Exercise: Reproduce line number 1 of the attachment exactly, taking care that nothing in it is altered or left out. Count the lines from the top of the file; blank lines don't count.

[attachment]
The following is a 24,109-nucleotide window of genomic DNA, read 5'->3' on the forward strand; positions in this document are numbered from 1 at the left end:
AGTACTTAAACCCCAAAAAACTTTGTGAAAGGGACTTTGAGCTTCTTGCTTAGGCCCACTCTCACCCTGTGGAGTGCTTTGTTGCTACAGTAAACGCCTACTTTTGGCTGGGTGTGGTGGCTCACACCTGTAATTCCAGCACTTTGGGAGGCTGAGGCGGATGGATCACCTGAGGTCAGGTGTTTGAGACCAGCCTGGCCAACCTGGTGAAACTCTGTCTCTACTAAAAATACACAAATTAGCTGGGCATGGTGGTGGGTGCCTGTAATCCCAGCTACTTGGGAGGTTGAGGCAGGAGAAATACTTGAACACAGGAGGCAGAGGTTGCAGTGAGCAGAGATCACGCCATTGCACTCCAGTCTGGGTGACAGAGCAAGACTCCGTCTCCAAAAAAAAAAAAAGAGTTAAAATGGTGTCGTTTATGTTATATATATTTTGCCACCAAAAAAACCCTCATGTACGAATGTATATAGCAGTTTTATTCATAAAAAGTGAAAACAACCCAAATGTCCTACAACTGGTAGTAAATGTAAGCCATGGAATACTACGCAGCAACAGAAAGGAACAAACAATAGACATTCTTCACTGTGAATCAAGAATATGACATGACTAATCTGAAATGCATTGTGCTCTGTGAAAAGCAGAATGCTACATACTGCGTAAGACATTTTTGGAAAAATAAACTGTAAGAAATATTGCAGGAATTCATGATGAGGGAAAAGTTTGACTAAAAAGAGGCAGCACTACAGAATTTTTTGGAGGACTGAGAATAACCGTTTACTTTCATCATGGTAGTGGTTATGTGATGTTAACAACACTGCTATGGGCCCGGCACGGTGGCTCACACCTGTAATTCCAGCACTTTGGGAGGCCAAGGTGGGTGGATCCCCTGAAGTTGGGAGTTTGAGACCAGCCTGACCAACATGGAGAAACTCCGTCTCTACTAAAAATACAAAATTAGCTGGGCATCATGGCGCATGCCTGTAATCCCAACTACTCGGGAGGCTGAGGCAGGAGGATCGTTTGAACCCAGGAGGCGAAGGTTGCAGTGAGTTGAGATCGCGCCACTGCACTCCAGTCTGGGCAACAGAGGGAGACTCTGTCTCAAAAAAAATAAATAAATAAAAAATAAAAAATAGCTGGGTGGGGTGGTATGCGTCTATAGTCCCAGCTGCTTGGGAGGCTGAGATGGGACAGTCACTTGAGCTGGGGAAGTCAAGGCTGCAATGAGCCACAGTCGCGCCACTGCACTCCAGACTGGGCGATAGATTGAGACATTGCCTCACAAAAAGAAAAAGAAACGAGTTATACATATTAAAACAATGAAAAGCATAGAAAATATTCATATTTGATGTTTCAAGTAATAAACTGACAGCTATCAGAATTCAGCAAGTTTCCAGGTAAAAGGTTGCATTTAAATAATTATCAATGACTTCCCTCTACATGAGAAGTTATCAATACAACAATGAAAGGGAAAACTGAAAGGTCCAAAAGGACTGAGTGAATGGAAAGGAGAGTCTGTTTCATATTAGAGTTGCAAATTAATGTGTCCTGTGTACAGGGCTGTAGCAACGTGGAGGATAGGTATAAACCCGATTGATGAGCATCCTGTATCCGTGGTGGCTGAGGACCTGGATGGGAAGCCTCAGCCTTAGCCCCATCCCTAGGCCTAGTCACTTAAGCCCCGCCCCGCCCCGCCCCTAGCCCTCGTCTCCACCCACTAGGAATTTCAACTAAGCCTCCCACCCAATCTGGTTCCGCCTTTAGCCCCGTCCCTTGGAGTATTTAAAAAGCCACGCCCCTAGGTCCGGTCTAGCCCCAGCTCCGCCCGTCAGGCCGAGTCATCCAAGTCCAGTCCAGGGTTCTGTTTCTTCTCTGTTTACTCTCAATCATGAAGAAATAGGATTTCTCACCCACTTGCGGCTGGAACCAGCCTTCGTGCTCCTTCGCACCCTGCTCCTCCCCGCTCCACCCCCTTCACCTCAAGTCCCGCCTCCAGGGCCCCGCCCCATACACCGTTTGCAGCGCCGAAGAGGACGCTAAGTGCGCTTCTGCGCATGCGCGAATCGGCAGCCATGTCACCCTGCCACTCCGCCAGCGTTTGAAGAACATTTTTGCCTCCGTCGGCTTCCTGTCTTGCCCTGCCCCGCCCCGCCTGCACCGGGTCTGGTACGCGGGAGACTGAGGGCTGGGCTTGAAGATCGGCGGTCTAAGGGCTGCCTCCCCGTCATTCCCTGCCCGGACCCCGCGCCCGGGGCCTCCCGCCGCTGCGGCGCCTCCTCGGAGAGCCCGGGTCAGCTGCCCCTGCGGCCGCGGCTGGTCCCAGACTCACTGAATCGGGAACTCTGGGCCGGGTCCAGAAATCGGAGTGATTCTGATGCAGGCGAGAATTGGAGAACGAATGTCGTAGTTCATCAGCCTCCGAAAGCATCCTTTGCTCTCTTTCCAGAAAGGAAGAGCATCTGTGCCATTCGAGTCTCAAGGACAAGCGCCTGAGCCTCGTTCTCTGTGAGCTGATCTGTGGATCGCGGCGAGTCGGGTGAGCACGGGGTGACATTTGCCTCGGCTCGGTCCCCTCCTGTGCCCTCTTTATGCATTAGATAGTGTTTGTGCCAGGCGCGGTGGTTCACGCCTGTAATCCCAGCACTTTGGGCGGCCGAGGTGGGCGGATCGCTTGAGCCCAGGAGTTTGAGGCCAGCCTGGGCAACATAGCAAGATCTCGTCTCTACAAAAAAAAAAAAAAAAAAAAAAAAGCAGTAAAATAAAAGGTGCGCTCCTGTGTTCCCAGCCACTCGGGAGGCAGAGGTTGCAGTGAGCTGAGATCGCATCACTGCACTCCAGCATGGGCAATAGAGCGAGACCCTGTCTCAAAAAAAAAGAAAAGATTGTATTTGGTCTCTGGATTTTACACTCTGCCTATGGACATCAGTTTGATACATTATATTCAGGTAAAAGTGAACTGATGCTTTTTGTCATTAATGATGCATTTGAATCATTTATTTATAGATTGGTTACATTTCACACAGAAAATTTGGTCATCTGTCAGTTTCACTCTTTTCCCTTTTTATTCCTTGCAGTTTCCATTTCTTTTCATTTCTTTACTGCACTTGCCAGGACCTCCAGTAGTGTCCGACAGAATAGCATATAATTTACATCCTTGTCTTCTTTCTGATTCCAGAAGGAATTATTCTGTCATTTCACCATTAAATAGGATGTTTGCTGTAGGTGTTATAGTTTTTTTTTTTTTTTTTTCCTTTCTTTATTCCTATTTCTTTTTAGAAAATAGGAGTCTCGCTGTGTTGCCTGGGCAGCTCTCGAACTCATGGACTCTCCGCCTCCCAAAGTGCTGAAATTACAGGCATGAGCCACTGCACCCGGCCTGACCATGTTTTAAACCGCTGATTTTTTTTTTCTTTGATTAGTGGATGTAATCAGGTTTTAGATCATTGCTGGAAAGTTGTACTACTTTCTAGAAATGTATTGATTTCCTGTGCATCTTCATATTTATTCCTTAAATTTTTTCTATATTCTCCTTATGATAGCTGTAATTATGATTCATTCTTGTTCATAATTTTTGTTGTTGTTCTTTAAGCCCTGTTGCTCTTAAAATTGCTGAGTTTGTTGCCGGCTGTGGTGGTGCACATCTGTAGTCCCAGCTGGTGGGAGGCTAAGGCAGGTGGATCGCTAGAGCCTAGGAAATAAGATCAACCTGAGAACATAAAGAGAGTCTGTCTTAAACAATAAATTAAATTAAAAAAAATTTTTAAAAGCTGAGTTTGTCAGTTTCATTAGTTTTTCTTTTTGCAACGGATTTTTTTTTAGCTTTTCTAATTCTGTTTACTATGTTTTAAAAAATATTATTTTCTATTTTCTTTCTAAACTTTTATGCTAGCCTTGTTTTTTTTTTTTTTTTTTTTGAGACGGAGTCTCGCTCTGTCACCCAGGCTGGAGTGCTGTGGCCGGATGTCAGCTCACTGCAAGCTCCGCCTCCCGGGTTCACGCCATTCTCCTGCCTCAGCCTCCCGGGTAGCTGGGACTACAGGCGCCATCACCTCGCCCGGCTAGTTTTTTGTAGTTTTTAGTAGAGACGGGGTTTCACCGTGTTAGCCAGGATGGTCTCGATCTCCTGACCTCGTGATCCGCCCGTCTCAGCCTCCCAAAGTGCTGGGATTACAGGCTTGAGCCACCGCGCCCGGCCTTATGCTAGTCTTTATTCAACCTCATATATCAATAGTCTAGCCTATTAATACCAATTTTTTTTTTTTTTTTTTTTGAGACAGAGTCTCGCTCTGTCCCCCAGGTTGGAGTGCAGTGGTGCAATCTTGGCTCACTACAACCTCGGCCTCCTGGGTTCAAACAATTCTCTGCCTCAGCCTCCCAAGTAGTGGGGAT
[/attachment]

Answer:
The following is a 24,109-nucleotide window of genomic DNA, read 5'->3' on the forward strand; positions in this document are numbered from 1 at the left end: